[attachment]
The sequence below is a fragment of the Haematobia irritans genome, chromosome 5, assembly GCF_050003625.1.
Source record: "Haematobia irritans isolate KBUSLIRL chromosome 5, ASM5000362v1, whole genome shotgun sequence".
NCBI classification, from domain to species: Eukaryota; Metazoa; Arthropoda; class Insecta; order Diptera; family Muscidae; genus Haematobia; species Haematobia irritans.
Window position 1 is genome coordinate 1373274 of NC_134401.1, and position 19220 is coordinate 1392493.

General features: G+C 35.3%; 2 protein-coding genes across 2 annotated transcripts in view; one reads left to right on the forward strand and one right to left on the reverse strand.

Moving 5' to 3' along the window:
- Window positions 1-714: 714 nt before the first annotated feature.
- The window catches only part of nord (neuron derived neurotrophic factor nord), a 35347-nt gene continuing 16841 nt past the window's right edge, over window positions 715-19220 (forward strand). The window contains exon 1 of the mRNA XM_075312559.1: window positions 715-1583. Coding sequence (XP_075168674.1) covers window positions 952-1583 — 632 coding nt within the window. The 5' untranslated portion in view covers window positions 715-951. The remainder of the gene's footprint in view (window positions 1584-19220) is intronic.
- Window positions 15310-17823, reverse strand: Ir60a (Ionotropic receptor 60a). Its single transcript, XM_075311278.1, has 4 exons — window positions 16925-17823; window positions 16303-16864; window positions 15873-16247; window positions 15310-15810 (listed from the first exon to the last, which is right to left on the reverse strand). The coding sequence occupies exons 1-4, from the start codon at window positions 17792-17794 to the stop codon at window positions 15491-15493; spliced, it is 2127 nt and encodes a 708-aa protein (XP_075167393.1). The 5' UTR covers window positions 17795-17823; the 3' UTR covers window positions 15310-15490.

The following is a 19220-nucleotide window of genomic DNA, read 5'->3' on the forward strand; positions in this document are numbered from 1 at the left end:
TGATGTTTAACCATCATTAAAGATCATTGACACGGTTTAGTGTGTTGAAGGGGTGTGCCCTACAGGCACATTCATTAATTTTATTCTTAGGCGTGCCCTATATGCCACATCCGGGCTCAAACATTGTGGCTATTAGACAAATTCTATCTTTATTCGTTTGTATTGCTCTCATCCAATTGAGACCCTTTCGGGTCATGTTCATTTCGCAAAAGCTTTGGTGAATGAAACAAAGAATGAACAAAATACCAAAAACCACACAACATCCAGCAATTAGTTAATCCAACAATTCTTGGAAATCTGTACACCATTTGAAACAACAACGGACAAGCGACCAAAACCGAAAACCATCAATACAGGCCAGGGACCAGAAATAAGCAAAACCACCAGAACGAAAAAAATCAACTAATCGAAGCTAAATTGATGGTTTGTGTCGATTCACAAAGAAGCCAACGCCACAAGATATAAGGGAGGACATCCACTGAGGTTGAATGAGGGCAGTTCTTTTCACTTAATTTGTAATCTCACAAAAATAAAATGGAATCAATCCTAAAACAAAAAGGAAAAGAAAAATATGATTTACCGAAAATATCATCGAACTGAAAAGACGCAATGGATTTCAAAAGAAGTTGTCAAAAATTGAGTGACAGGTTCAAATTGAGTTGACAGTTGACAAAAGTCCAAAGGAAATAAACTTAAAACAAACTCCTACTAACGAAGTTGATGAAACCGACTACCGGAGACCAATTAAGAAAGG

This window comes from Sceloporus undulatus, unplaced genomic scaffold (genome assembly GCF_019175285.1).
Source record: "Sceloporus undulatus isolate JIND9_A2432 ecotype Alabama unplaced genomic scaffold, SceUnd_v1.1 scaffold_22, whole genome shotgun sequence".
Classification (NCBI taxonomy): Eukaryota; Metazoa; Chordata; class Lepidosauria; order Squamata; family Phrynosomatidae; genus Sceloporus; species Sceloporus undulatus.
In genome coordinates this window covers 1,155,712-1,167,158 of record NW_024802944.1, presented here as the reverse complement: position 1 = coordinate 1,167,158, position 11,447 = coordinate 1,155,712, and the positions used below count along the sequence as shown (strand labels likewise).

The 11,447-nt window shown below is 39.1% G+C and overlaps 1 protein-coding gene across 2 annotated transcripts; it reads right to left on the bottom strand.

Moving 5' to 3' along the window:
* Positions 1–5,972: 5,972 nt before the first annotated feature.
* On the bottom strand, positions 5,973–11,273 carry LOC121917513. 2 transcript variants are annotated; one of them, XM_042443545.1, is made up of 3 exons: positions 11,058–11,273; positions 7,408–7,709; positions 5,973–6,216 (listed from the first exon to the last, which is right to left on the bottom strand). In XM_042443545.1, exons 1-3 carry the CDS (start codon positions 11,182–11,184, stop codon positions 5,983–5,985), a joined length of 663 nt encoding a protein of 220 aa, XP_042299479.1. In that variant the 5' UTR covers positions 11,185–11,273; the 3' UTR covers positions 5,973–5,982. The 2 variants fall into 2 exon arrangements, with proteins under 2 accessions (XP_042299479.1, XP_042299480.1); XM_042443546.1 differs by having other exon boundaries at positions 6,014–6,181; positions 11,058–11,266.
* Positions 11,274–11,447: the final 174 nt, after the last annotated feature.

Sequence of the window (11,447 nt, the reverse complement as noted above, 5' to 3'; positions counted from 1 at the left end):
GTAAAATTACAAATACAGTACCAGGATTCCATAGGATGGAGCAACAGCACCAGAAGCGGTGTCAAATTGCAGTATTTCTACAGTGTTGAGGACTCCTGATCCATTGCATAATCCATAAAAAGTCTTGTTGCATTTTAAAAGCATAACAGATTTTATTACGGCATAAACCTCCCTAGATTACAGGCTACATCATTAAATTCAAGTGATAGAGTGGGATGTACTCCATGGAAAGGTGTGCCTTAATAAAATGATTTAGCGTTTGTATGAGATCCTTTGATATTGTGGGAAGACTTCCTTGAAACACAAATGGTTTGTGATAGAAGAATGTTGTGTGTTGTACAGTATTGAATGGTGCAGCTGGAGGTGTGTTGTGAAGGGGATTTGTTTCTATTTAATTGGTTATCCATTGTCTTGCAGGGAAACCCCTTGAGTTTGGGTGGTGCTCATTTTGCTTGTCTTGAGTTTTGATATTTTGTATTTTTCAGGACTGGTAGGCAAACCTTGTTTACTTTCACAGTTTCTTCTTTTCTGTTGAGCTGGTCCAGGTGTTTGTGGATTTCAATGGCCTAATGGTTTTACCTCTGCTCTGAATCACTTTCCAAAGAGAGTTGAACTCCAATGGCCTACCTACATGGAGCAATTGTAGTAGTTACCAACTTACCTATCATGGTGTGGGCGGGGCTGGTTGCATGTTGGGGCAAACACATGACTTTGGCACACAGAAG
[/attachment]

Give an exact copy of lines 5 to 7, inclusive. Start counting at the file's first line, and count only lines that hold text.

General features: G+C 35.3%; 2 protein-coding genes across 2 annotated transcripts in view; one reads left to right on the forward strand and one right to left on the reverse strand.

Moving 5' to 3' along the window:
- Window positions 1-714: 714 nt before the first annotated feature.